By: David Rosenthal
4) No TV deal progress
No significant progress has been made on Dodgers games being broadcast on outlets other than Time Warner.
The team did strike a deal this summer giving Charter customers access to Dodgers game starting next season.
However, those with DirecTV, Verizon FiOS, AT&T U-verse, Dish Network or Cox Cable will still be unable to watch the Dodgers play during the 2016-17 season.
This has been a slap in the face to thousands of loyal fans across the Southland, and the team needs to finally address this problem and realize that this has gone too far.
3) Signing Chase Utley as their “big move”
After his poor performance after being acquired in the middle of last season, the Dodgers stunned many fans by re-signing the 36-year-old to a one-year deal.
In 124 at-bats with the Dodgers, Utley hit .202 with 25 hits, three home runs, and nine RBIs.
Utley was brought in for his veteran leadership and clutch hitting, but his biggest contribution was his controversial takeout slide of Mets shortstop Reuben Tejada in the National League Division Series.
How do the Dodgers think resigning Utley will help them one bit? Why wouldn’t they first focus on trying to re-sign Howie Kendrick, the team’s starting second baseman?
It simply doesn’t make sense.
2) Where is the bullpen help?
As many Dodgers fans know, the bullpen last season was the team’s Achilles heel.
Closer Kenley Jansen was the lone bright spot in what otherwise was a collection of individual disasters.
Chris Hatcher got it together at the end of the season, but other than that, fans had to hold their breath anytime the Dodgers were forced to go to their bullpen.
I understand the team reportedly struck a deal for Reds closer Aroldis Chapman, which would have been a tremendous addition to an abysmal bullpen, but just a day after the trade was reported, Chapman found himself in the middle of a domestic-violence scandal.
The Dodgers have since backed away from the trade with the Reds, and rightfully so.
The last thing this team needs is more controversy, and that’s exactly what they would get if they took on Chapman.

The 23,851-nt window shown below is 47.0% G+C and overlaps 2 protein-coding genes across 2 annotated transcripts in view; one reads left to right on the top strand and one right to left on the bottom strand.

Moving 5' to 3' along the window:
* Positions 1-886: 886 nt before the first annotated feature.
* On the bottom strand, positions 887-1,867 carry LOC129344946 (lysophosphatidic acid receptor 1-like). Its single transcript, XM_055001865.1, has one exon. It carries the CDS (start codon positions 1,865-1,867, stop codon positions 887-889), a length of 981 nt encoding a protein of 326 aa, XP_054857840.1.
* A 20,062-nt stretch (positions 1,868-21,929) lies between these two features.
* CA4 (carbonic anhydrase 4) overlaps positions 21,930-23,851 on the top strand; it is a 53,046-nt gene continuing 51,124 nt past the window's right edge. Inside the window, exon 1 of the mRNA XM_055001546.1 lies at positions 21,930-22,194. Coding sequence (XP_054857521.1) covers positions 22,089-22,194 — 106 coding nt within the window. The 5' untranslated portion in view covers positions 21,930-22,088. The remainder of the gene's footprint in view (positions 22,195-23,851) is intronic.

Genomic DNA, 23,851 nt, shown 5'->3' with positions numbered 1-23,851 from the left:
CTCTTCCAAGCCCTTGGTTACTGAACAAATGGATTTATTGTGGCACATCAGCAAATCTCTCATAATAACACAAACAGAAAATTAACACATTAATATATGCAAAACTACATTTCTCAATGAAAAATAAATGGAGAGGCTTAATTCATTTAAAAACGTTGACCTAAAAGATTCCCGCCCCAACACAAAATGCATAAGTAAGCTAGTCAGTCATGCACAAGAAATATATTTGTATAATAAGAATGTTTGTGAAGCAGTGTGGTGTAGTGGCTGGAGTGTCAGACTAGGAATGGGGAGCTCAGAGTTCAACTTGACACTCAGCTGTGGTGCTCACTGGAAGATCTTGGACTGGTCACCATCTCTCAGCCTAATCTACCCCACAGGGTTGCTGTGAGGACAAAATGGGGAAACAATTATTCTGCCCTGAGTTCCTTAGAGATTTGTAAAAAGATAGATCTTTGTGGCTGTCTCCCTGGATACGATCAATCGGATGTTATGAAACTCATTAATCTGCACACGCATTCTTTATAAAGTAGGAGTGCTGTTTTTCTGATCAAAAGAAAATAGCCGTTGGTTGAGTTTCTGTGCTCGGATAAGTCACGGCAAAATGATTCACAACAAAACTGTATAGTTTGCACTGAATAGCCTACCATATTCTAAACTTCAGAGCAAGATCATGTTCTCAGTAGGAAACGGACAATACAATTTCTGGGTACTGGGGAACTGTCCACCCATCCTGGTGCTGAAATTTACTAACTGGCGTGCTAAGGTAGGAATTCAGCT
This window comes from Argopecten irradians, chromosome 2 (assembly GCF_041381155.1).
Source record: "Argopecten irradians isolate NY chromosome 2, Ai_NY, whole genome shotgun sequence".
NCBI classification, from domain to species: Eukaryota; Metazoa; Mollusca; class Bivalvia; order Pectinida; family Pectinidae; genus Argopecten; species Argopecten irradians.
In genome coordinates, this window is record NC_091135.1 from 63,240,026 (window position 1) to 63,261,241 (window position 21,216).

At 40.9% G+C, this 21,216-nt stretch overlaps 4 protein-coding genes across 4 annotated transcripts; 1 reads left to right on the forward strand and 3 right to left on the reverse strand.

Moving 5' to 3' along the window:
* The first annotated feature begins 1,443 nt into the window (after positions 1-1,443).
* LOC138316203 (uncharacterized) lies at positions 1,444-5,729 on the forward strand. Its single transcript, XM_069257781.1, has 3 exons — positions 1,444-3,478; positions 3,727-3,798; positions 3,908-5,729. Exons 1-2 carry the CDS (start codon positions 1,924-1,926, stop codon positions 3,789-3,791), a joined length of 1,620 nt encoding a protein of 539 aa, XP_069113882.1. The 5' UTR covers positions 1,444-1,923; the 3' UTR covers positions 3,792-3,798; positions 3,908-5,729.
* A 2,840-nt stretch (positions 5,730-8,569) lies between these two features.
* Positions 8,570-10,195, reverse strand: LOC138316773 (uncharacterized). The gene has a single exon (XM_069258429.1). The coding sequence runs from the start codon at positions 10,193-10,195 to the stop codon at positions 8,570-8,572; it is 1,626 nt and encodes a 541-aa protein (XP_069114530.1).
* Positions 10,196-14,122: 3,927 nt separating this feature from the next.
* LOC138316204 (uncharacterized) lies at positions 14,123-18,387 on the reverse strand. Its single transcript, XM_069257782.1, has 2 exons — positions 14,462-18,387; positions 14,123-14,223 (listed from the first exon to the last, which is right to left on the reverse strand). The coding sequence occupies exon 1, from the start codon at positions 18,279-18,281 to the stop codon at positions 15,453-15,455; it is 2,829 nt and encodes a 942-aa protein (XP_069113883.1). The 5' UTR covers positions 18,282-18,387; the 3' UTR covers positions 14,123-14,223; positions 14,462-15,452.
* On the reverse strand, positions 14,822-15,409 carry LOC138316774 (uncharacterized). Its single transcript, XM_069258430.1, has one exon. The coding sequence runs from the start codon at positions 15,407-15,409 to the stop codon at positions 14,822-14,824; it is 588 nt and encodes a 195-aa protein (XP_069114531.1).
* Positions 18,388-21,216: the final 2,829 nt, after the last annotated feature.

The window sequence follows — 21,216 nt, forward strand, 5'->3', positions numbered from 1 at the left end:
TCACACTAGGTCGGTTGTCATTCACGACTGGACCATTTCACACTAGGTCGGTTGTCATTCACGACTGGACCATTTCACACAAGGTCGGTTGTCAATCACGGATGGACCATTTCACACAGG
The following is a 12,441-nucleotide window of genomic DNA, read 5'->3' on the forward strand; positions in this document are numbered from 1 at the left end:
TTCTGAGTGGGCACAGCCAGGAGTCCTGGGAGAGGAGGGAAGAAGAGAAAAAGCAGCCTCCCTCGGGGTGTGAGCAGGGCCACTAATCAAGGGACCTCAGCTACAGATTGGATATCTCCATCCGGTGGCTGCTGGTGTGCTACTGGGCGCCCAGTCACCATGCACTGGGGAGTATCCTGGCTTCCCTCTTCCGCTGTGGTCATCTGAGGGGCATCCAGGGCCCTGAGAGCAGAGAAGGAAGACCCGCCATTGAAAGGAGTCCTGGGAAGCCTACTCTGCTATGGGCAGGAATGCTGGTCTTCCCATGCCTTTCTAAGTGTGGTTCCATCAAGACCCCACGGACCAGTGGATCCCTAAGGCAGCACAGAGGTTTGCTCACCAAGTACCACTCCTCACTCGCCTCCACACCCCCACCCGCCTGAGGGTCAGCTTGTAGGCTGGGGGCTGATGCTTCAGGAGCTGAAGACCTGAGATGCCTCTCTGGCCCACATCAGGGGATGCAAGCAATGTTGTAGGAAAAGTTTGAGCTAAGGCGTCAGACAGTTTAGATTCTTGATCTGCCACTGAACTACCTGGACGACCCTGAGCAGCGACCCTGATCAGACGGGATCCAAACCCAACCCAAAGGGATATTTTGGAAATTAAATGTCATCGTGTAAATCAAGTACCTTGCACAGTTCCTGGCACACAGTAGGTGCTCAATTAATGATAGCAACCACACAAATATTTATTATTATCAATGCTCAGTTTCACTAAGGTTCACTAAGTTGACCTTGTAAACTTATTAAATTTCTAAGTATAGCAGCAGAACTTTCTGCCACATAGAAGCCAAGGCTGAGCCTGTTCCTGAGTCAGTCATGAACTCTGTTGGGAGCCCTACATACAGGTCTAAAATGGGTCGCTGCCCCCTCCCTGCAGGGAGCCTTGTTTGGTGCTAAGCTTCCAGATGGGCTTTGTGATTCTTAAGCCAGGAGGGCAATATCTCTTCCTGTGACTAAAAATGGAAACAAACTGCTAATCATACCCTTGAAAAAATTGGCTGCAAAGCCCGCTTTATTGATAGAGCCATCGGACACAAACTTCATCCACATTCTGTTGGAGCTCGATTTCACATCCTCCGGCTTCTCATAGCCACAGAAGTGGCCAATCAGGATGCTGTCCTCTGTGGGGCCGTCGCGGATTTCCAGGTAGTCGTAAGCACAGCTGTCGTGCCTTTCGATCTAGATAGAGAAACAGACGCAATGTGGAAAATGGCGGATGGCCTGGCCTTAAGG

There is no place for domestic violence in sports, and even if Chapman is cleared of the incident, a dark cloud of speculation will hang over him for the rest of his career.
The Dodgers must focus their attention elsewhere in order to shore up holes in the bullpen.
The team let Darren O’Day, arguably the top reliever on the market, re-sign with the Orioles without making a serious run at him.
They also let the Red Sox trade for Craig Kimbrel, who the Padres were desperately looking to unload.
They watched as the Brewers traded Francisco “K-Rod” Rodriguez to the Tigers for just one prospect.
And even some lower-end pitchers who could bolster any bullpen, Chad Qualls and Jason Motte, signed small deals with the Colorado Rockies.
1 ) Letting Zack Greinke get away / Not signing David Price
While David Price inked his contract with the Red Sox days before Zack Greinke elected to sign with the Arizona Diamondbacks, the Dodgers never made a serious pursuit of Price in the first place.
The team was allegedly set on making Greinke their “first priority,” but when it came time to offer the Cy Young runner-up an extra year on his contract, the supposedly cash-heavy Dodgers front office shied away.
The Dodgers reportedly offered him a five-year contract paying around $31 million per year.
Greinke ended up signing a six-year contract with the Diamondbacks, where he will be paid around $34 million a year.
So, let me get this straight, the Dodgers let one of the best pitchers in the MLB, who they said was their “first priority” walk away and sign with a division rival for an extra year on his contract, and about $3 million more in annual salary?
The Dodgers have no problem charging $12 for a Bud Light or $6.50 for a slice of cheese pizza, (pepperoni pizza costs $7), but can’t pay one of their best players an extra couple of million dollars?
The team’s payroll in 2015 eclipsed $300 million, and the team let Greinke walk for a couple of extra million dollars a year?
It just doesn’t make sense. The team’s payroll was infinitely bigger than any other team’s last season, yet now, the team has apparently become frugal when it comes to the most important part of the team. … What?
If the team wasn’t going to give Greinke the sixth year he wanted, why wouldn’t they focus their time and assets on someone like David Price?
Price is a charismatic, dominant starting pitcher who, alongside Clayton Kershaw, would have given the Dodgers two franchise players for at least the next five years.
The team made a great hire with their new manager Dave Roberts and got a good value when signing Hisashi Iwakuma, a middle-of-the-rotation guy, to a three-year $45 million deal.
However, these moves alone will not ensure a successful 2016-17 season.
The Dodgers are going to have to make a much bigger splash, and fast, if they want to have any chance of competing for the World Series next season.
Let’s face it, Clayton Kershaw cannot pitch every inning.
(David Rosenthal is a web producer for CBS Los Angeles. David lives in Los Angeles and is a Dodgers, Kings and Lakers fan. If you have any questions or comments for him, he can be reached at firstname.lastname@example.org.)